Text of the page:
These probably will, or at least should, be tied into our virtual assistants.
What’s easier to predict is that they’ll be available on various media. For example, ObEN is working on something that replaces live video chat. But other technologies will use only voice or only text (for use in messaging apps or email).
The voice-only virtual self idea would represent a huge upgrade to today’s voicemail phone tag hell. Instead of leaving a message, you could be directly connected to the person’s A.I. assistant, which could have a limited ability to answer questions or take action (such as schedule meetings). Any request made by the caller could pop up on the user’s screen or phone with a simple “yes” or “no” option. (So if someone requests a document, the A.I. tells the caller it will check and, if you approve it, it will then take the action to send the document.)
Voice A.I. is interesting. But ObEN’s audio-visual approach is highly compatible with two major trends.
The first is face scanning, as represented in Apple’s iPhone X. This kind of technology could produce extremely accurate 3D renderings of people. And that capability should be standard in smartphones in three years.
The second trend is the rise of augmented reality and virtual reality.
(ObEN is leveraging Apple’s ARKit and Google’s ARCore to enable PAIs on phones, according to Jain.)
With people spending more time using augmented reality, first with phones and later with smart glasses — and also spending more time in virtual reality — the idea of interacting with video versions of people’s virtual agents becomes more compelling.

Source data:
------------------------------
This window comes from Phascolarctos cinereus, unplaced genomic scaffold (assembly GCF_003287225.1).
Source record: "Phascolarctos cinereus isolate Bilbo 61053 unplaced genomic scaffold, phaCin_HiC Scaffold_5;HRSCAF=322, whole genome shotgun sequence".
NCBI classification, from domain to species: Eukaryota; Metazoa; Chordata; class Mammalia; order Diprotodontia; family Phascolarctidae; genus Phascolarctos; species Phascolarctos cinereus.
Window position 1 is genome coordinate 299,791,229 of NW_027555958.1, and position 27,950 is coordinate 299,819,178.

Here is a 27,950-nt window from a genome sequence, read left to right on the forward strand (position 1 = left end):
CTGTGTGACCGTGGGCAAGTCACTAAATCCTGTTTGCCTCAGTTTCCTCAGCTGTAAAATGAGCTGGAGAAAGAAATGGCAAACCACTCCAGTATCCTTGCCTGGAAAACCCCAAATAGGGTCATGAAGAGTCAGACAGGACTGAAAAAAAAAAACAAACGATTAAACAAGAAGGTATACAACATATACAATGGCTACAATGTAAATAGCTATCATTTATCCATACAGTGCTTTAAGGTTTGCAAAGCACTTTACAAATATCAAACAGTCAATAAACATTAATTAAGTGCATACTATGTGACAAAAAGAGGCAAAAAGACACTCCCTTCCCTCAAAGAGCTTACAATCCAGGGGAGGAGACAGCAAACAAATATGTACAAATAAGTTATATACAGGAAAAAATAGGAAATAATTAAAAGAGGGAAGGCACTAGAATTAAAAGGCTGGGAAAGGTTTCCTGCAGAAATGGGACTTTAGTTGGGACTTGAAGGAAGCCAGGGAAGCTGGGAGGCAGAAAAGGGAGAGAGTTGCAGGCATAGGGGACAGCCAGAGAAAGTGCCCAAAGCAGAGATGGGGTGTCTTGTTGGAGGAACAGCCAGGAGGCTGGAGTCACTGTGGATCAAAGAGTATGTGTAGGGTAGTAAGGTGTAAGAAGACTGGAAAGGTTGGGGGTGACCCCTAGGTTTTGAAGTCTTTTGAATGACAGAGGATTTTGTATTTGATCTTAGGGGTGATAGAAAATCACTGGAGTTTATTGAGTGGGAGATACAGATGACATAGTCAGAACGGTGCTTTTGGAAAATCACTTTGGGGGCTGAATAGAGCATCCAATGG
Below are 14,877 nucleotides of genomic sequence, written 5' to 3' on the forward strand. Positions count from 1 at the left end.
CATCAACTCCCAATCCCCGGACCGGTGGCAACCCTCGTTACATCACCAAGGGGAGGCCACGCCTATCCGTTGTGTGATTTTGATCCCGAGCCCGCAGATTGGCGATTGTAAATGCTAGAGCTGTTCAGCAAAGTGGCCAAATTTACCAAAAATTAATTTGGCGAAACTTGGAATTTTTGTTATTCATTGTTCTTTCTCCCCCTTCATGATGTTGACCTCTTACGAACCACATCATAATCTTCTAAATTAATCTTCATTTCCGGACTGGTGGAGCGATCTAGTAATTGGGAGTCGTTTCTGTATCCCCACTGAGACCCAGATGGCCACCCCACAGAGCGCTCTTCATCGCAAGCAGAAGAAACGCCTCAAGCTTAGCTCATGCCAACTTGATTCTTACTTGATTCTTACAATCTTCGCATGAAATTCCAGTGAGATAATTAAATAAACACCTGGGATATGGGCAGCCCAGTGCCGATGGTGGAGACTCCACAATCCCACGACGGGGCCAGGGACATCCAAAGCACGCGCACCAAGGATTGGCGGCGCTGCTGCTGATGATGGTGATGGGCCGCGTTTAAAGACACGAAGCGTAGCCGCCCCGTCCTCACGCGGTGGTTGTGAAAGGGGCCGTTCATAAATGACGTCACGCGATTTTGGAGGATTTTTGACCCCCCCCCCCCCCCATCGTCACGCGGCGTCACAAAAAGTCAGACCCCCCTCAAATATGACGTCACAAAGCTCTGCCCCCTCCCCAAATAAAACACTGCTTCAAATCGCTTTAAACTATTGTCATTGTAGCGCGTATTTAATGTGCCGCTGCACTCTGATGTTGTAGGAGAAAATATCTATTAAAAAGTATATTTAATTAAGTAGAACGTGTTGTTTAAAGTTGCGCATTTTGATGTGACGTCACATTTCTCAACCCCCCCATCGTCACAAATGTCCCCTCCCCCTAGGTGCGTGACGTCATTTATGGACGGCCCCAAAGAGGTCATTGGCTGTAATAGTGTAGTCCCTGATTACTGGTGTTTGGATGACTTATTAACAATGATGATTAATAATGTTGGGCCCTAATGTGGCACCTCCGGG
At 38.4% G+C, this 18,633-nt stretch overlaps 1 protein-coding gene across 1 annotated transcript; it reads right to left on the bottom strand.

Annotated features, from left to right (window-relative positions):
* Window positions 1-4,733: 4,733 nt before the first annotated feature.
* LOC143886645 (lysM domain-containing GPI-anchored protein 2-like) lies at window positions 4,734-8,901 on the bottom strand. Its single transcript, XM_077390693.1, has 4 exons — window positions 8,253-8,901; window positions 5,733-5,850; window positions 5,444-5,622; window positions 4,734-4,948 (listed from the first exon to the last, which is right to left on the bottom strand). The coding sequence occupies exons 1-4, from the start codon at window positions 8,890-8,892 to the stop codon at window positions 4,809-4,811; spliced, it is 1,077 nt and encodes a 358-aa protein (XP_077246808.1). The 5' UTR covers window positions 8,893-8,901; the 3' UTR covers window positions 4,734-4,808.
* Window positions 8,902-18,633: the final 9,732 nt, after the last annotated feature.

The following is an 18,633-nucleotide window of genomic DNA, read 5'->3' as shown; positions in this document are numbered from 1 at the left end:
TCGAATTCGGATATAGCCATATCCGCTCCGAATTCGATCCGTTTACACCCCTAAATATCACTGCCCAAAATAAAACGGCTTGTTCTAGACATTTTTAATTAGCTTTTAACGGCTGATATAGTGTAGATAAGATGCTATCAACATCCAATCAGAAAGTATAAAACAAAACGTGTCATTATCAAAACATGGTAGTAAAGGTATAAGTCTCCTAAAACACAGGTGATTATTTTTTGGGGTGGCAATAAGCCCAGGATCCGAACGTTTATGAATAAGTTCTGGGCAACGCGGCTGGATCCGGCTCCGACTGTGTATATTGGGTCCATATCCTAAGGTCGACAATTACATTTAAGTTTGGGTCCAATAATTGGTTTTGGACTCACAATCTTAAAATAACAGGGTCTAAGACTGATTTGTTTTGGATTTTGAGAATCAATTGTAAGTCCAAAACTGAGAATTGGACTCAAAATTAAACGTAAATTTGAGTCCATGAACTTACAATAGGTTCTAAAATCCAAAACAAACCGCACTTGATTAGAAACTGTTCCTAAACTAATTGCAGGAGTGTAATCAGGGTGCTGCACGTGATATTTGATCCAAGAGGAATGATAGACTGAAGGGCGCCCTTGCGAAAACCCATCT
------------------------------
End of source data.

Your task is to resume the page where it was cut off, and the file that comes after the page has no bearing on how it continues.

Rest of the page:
Imagine if Siri, Cortana and Alexa were each represented by a universal “person” created by the company to represent that virtual assistant. Then, imagine these virtual assistants gaining agency and acquiring the ability to show up in other people’s augmented reality glasses. Video Siri shows up and says, “Carl would like to schedule a meeting for next week.” Then the same video Siri shows up again representing Janet.
When everyone who interacts with you via virtual assistant does so using the same face and voice, confusion is inevitable. It doesn’t work.
It would be far more clear, and far easier to authenticate, if, instead of video Siri, video versions of Carl and Janet themselves showed up in the glasses.
Predicting the future is all about following the trends to see where they intersect.
Virtual assistants are growing more sophisticated and will gain agency. A.I. is advancing. Face-scanning will become mainstream. Augmented reality and virtual reality will definitely become ubiquitous.
All this points to a future where A.I. virtual assistants, which look and sound just like us, will help us in myriad ways.
People fear a future where A.I. takes our jobs. But the more likely outcome is that A.I. will simply do some of the work, enabling us to succeed better at our jobs.
We’ll all have a clone of our own.